In a statement today, Nortel defended the sale of its CDMA business and Long Term Evolution access assets to Ericsson, saying it’s a good deal for Canada.
“It preserves the most number of jobs and puts these important assets in the hands of a global leader for sustained growth,” Nortel said in its statement, which coincided with an appearance before the Canadian House of Commons Standing Committee on Industry, Science and Technology this morning.
The emergency meeting was called to bring clarity to the auction process. Officials from Industry Canada, Ericsson and Mike Lazaridis, president and co-CEO of BlackBerry-maker Research In Motion (RIM), attended the meeting, according to The Canadian Press.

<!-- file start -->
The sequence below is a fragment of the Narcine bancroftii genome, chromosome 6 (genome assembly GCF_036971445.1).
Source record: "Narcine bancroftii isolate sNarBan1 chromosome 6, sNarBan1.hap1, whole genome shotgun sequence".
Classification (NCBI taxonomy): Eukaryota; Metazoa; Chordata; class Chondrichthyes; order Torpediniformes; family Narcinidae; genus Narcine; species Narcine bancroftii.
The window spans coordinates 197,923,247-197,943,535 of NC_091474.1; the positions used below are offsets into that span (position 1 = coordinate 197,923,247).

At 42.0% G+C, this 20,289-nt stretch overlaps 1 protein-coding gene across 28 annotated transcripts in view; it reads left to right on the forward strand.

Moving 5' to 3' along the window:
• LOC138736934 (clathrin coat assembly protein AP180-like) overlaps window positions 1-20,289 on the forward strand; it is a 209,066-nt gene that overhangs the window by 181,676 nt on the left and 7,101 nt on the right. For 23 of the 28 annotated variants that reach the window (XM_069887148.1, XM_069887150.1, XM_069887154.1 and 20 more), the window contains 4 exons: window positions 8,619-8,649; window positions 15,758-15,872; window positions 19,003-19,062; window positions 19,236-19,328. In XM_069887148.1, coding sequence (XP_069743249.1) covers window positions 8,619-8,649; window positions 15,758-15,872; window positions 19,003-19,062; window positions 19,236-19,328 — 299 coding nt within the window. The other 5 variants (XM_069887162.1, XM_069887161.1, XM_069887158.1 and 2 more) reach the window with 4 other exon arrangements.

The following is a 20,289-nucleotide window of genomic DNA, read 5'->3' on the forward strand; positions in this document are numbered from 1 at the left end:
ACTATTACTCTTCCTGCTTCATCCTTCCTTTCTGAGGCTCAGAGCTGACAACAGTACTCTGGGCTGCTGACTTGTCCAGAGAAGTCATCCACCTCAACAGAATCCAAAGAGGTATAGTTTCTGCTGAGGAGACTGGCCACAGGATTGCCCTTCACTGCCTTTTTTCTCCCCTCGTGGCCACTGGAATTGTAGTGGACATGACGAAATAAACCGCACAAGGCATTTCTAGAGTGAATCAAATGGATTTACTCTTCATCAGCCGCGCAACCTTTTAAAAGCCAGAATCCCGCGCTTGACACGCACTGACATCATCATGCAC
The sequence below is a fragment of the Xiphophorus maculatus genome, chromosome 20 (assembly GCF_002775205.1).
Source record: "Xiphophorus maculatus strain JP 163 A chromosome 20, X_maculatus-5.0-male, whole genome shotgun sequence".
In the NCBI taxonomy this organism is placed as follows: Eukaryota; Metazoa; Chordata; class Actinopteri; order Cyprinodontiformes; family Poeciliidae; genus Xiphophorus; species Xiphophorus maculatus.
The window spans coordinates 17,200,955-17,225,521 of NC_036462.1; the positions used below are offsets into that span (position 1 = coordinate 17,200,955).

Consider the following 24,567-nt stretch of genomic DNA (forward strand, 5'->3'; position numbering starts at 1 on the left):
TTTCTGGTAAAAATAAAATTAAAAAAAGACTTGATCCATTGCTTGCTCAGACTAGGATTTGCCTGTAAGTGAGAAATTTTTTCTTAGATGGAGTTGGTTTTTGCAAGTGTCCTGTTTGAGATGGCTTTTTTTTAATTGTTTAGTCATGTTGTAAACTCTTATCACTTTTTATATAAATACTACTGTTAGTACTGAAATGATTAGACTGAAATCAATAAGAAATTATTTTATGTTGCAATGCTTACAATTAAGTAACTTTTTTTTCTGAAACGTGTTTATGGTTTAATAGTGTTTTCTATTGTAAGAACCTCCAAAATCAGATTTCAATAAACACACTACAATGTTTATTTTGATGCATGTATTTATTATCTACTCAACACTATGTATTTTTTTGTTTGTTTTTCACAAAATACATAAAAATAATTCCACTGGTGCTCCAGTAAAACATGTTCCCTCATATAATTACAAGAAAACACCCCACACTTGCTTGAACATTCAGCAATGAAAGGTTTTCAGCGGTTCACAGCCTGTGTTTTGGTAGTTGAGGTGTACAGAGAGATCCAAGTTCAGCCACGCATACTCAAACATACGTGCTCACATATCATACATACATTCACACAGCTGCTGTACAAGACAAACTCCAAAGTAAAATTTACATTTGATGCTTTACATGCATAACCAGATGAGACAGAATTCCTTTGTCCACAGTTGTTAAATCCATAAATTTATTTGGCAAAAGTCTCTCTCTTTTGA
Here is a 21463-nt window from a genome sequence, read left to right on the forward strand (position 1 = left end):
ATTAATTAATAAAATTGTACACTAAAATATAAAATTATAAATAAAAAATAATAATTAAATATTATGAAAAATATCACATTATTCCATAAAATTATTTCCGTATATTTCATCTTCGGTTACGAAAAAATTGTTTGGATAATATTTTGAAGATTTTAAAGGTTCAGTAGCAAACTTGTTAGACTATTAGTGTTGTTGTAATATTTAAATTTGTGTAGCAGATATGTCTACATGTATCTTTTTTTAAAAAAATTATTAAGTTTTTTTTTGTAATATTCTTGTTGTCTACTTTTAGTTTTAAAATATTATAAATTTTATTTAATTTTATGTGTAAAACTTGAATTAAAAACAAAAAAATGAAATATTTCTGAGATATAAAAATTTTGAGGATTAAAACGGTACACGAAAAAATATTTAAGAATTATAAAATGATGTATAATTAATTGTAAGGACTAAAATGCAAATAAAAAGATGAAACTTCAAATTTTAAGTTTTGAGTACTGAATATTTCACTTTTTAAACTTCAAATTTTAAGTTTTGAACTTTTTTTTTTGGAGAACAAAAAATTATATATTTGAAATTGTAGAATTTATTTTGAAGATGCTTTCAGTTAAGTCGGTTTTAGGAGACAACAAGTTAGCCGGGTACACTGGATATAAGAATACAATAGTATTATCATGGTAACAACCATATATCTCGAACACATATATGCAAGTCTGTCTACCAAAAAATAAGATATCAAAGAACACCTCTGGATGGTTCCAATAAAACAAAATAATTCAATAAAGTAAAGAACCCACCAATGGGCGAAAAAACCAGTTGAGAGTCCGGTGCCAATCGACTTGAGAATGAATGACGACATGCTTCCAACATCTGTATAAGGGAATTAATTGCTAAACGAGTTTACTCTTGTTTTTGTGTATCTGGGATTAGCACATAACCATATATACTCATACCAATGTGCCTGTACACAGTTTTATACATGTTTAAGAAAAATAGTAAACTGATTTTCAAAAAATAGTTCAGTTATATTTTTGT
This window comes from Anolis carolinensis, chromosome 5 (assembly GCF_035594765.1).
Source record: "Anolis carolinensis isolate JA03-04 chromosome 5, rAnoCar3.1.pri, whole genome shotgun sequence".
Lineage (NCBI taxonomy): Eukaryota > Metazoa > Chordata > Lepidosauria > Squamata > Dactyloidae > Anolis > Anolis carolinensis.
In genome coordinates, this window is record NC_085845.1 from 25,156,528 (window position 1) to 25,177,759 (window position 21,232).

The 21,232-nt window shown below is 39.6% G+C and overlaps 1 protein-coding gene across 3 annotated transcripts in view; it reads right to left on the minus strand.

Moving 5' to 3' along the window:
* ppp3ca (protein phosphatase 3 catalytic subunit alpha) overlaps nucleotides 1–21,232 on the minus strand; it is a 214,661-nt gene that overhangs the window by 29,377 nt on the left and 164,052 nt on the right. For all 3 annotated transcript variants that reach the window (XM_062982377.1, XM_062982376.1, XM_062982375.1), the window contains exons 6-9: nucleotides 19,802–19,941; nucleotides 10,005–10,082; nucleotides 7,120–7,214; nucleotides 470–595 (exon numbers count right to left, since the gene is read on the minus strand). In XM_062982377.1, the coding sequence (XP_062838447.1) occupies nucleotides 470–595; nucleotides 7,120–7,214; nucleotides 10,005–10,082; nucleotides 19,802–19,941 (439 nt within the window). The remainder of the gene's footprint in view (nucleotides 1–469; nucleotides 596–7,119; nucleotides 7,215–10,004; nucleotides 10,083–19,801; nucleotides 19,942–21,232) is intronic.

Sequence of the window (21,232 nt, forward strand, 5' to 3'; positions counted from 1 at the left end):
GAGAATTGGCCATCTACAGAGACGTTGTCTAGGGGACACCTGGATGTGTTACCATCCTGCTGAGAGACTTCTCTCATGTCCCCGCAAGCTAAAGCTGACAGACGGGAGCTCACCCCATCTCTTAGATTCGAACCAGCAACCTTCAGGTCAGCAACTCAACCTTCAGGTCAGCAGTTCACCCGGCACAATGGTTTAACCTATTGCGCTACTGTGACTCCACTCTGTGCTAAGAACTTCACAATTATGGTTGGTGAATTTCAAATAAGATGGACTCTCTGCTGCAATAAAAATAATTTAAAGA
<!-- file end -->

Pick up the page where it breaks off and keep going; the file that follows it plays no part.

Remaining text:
RIM, based in Waterloo, Ontario, made a failed bid for Nortel assets and complained that it was shut out of the auction process. Ericsson won the assets with its $1.13 billion bid.
Nortel points out that courts in both Canada and the United States oversaw the sale process and found it was properly followed, and the courts OK’d the sale.
Nortel also said the sale to Ericsson does not pose a concern with regard to any issue of national security, and in the last 10 years, Nortel has not been able to use federal R&D tax credits to fund CDMA and LTE technology development in Canada. In fact, Nortel suffered cumulative tax losses since 2001.